ARNOLD ROSNER (1945-2013): Piano Concerto No. 2, Op. 30, 6 Pastoral Dances, Op. 40, Gematria, Op. 93, From the Diaries of Adam Czerniaków for Narrator and Orchestra, Op. 82.
Catalogue Number: 06R068
Label: Toccata Classics
Reference: TOCC 0368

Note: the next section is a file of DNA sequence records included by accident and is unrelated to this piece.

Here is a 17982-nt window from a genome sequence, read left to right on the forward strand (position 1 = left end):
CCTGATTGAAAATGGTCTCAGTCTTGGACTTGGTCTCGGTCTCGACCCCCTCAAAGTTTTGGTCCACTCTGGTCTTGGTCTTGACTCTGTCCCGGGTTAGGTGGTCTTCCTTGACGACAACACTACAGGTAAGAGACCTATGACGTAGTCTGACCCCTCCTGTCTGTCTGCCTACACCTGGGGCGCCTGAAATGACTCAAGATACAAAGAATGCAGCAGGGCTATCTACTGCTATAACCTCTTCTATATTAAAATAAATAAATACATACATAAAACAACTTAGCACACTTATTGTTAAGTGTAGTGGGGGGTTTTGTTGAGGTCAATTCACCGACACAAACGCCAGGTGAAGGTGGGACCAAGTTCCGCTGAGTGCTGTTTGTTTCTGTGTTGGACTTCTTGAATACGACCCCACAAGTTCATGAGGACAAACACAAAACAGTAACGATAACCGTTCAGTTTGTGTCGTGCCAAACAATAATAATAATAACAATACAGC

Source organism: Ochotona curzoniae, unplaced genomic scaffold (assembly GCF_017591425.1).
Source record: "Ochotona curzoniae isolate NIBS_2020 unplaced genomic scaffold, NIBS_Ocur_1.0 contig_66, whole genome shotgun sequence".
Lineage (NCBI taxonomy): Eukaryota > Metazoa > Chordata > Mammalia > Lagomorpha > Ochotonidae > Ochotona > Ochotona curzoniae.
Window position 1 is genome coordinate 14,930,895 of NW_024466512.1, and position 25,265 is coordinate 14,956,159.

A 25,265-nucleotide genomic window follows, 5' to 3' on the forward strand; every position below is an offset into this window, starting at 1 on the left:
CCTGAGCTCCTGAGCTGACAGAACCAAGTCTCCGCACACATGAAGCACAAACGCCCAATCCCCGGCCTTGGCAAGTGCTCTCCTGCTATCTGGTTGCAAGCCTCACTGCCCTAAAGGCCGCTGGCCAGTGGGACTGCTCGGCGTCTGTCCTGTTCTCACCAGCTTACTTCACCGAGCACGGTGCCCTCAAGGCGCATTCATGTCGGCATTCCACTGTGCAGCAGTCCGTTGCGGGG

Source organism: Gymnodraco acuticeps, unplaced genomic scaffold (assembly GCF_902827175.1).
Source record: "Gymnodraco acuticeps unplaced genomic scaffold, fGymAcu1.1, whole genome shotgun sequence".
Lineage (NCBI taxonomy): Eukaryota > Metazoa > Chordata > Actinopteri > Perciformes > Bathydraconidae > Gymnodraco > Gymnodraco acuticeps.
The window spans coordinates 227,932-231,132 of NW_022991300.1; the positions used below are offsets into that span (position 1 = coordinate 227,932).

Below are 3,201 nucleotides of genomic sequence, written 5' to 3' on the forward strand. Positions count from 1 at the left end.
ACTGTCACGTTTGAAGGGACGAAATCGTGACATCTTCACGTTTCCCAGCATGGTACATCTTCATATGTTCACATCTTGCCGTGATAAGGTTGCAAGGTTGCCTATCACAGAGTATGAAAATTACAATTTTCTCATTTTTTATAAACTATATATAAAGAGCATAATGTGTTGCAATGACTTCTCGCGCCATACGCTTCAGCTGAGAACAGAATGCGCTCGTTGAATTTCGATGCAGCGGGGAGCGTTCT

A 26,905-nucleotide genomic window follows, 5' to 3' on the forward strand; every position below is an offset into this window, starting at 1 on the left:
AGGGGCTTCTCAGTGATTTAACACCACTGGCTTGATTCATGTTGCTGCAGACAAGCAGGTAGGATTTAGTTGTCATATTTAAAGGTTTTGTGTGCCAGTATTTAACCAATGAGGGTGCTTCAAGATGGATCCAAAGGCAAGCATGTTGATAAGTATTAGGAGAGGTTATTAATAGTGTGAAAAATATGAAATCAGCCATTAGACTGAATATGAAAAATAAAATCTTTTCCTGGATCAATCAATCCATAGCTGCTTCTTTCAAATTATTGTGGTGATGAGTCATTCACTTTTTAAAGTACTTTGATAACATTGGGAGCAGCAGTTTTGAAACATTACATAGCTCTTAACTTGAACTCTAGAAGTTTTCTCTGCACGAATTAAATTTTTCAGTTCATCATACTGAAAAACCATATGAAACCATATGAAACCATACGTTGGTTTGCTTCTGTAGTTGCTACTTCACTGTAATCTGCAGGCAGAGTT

Description: Splendid stuff. Rosner was essentially self-taught as a composer, and he assembled his distinctive idiom from music he liked, with never a thought for fashion or any particular dogma. Since these early enthusiasms were Renaissance polyphony, Mediæval music, Hovhaness, Vaughan Williams and Nielsen, plus acknowledgement of his own Jewish roots, the result was that he arrived at a richly full-blooded brand of neo-romanticism as though the history of mainstream music in the 18th and 19th century had taken a rather different path, and most 20th century modernism hadn't happened at all. The Piano Concerto does everything a big Romantic concerto is supposed to, except that the complete avoidance of diatonic relationships make the piece sound like a Stokowski transcription of Renaissance music, and this works so well that one wonders why more composers haven't tried this approach. The title of Gematria refers to a branch of Kabbalah mysticism concerned with arcane number codes and hidden messages. Although Rosner expressed disdain for minimalism, this piece's complex overlapping, strongly rhythmic gestures and energetic momentum lend it something of a process-music character. Its restless modalities sound now Hebraic, now English, now like polyphonic chant; the powerful chorale-like climax could plausibly be by Hovhaness. Disturbing extracts from the journals of the leader of the Warsaw ghetto are recited against a dark-hued orchestral narrative; the mood is that of Shostakovich at his bleakest, but again with a constant sense of middle-eastern modes restlessly modulating in a manner well learnt from Nielsen. Peter Vinograde (piano), Peter Riegert (speaker), London Philharmonic Orchestra; David Amos.